D. Unfunded Mandates Assessment
Title II of the Unfunded Mandates Reform Act of 1995 (Pub. L. 104-4) requires each Federal agency to prepare a written statement assessing the effects of any Federal mandate in a proposed or final agency rule that may result in an expenditure of $100 million or more (in 1995 dollars) in any one year by State, local, and tribal governments, in the aggregate, or by the private sector; such a mandate is deemed to be a “significant regulatory action.” The FAA currently uses an inflation-adjusted value of $155.0 million in lieu of $100 million.
This rule does not contain such a mandate. Therefore, the requirements of Title II of the Act do not apply.
E. Paperwork Reduction Act
The Paperwork Reduction Act of 1995 (44 U.S.C. 3507(d)) requires that the FAA consider the impact of paperwork and other information collection burdens imposed on the public. According to the 1995 amendments to the Paperwork Reduction Act, (5 CFR 1320.8(b)(2)(vi)), an agency may not collect or sponsor the collection of information, nor may it impose an information collection requirement unless it displays a currently valid Office of Management and Budget (OMB) control number. As required by the Paperwork Reduction Act of 1995 (44 U.S.C. 3507(d)), the FAA has submitted this proposed information collection amendment to OMB for its review.
Information collection 2120-0005, General Operating and Flight Rules FAR 91, contains the information collection requirements related to appendix B to part 91, Authorizations to Exceed Mach 1 (§ 91.817). The current filing estimates that the FAA receives 20 requests for authorization annually, and that each request takes an average of 0.7 hours, for a total estimated burden of 14 hours annually.
The FAA has determined that the original number of estimated annual responses is high. In practice, the FAA has only received three requests under appendix B to part 91 in the last 40 years. However, the FAA also acknowledges that the estimate of 0.7 hours per request is too low. The proposed changes to both the number of annual responses and the hours per request is not driven by any of the minor changes described in this Start Printed Page 30966preamble, but reflects a change in the understanding of both the number of applicants expected, and the requirements for NEPA documents between the original collection request and now.
Based on the information the FAA is proposing to collect under new § 91.818, the FAA estimates that each request to exceed Mach 1 submitted pursuant to § 91.818 will take an applicant 40 hours to complete. This estimate is based on the assumption that an applicant will not need to develop a new environmental document for the Administrator's NEPA determination. In the three-year period following publication of this proposed rule, the FAA estimates that there will be a total of three applicants for special flight authorizations (or an average of one per year). The FAA assumes that each of the applicants would qualify to use airspace in the United States in a location where supersonic flights already occur and a NEPA document already exists. The three applicants for supersonic flight test that received authorizations under the current appendix each used military test ranges with previously approved Environmental Impact Statements that had been updated as necessary. Use of available military sites is more efficient and less costly than establishing a new test range and complying with the initial environmental requirements for one.
Accordingly, whether an applicant seeks to establish a new area for testing, or proposes flights in an area where supersonic operations have occurred or are regularly conducted, this regulation requires that documentation of the environmental impact be submitted as part of an application. This regulation allows the use of previously established environmental impact materials for a test area when such materials are properly updated to reflect current conditions and changes since the original material was created.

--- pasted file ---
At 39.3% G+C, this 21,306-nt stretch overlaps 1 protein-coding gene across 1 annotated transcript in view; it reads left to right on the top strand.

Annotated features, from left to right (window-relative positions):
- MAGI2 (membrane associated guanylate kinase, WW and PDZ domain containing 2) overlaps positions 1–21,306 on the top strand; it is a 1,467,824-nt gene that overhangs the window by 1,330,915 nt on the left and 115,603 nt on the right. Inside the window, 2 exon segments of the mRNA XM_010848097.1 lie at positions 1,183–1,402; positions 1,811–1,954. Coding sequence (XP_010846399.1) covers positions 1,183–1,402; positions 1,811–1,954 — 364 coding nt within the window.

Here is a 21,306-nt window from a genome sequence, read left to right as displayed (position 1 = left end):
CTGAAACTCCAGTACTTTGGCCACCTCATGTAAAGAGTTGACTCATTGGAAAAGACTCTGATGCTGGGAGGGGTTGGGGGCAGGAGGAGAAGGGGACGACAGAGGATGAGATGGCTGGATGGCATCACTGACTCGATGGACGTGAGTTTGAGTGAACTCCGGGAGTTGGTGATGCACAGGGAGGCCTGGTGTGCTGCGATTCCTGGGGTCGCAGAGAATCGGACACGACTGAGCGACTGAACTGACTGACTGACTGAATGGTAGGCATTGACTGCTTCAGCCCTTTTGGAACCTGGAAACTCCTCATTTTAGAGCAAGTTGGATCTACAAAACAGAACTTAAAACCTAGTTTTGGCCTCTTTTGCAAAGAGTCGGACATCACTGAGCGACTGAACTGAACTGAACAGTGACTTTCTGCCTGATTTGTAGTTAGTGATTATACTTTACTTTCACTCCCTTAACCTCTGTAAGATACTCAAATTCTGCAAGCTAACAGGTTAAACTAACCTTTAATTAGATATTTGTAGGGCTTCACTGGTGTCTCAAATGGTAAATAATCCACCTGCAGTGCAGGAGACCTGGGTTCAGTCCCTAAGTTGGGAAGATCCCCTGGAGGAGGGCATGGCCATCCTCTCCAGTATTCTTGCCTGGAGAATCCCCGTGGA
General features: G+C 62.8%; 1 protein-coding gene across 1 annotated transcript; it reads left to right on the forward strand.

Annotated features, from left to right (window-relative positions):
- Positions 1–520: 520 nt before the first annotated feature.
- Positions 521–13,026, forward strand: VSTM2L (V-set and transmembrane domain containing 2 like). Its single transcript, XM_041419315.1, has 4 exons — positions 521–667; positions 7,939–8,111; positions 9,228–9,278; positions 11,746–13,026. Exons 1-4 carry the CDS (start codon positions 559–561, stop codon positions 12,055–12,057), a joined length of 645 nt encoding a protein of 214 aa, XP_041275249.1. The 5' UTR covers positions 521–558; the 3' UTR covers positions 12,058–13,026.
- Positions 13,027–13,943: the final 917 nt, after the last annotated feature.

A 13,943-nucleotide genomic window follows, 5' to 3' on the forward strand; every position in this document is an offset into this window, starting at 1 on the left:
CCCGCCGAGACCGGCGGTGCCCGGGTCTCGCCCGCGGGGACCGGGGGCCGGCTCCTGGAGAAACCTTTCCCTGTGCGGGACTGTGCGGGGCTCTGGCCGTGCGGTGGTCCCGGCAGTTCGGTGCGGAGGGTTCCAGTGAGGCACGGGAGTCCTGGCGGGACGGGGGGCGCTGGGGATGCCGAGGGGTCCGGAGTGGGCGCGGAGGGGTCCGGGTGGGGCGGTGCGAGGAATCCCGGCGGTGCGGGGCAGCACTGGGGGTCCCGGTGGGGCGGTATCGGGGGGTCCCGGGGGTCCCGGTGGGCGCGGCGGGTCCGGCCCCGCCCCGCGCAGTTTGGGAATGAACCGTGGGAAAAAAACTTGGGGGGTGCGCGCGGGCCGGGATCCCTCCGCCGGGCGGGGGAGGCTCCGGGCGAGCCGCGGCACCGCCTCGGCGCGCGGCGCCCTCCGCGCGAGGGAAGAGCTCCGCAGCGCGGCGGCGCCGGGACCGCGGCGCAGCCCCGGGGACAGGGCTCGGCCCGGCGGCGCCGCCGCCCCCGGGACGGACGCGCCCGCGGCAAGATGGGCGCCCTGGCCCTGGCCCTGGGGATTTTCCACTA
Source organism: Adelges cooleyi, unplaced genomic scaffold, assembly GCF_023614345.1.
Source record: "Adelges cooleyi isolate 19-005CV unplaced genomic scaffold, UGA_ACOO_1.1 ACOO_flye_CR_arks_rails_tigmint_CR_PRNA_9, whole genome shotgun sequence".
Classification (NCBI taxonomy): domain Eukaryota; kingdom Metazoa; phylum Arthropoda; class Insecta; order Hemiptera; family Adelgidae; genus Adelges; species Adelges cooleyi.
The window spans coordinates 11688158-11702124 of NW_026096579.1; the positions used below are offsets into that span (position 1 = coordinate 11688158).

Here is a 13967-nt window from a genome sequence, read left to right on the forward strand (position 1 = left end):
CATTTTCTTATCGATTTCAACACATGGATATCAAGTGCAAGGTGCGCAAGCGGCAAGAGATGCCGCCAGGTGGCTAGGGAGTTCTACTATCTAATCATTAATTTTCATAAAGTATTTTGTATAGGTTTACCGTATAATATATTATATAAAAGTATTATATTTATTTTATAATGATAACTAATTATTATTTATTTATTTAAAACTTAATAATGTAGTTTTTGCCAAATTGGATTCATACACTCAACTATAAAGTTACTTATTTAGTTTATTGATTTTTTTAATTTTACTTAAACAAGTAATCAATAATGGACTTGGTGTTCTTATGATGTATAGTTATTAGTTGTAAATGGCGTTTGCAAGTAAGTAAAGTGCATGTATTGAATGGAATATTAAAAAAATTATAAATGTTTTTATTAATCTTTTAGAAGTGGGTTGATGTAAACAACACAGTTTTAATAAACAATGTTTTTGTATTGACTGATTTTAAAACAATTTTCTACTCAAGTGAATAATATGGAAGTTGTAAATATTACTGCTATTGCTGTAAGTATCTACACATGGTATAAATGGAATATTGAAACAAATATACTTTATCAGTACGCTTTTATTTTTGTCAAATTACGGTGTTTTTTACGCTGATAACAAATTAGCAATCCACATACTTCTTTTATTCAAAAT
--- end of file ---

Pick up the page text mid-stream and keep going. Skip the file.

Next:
The following table shows the current approved burden and the proposed new burden for the revisions to information collection 2120-0005.
Table 1—Summary of Proposed Revisions to Information Collection 2120-0005
| ||Anticipated applications||Current estimated
appendix B||Change due to this
rulemaking||Change due to agency
experience||Change due to adjustment
in estimate||Change due to potential
of the PRA|
|Annual Number of Responses||1||20||0||−19||0||0|
|Annual Time Burden (Hours)||40||14||0||26||0||0|
|Annual Cost Burden||$8,000||$2,800||$0||$5,200||$0||$0|
|* The revision to information collection 2120-0005 will remove the time attributed to appendix B and add the time attributed to proposed § 91.818.|
The FAA estimates fully burdened labor cost to be about $200 per hour, making the total cost for three years 3 × $200 × 40 = $24,000, with a cost per year of $8,000.
The agency is soliciting comments that will assist us in—
- Evaluating whether the proposed information requirement is necessary for the proper performance of the functions of the agency, including whether the information will have practical utility;
- Evaluating the accuracy of the agency's estimate of the burden;
- Enhancing the quality, utility, and clarity of the information to be collected; and
- Minimizing the burden of collecting information on those who are to respond, including using appropriate automated, electronic, mechanical, or other technological collection techniques or other forms of information technology.
Comments on the information collection requirement may be submitted to the address listed at the beginning of this preamble by September 26, 2019. Comments should also be submitted to the Office of Management and Budget, Office of Information and Regulatory Affairs, Attention: Desk Officer for FAA, New Executive Building, Room 10202, 725 17th Street NW, Washington, DC 20053.
F. International Compatibility and Cooperation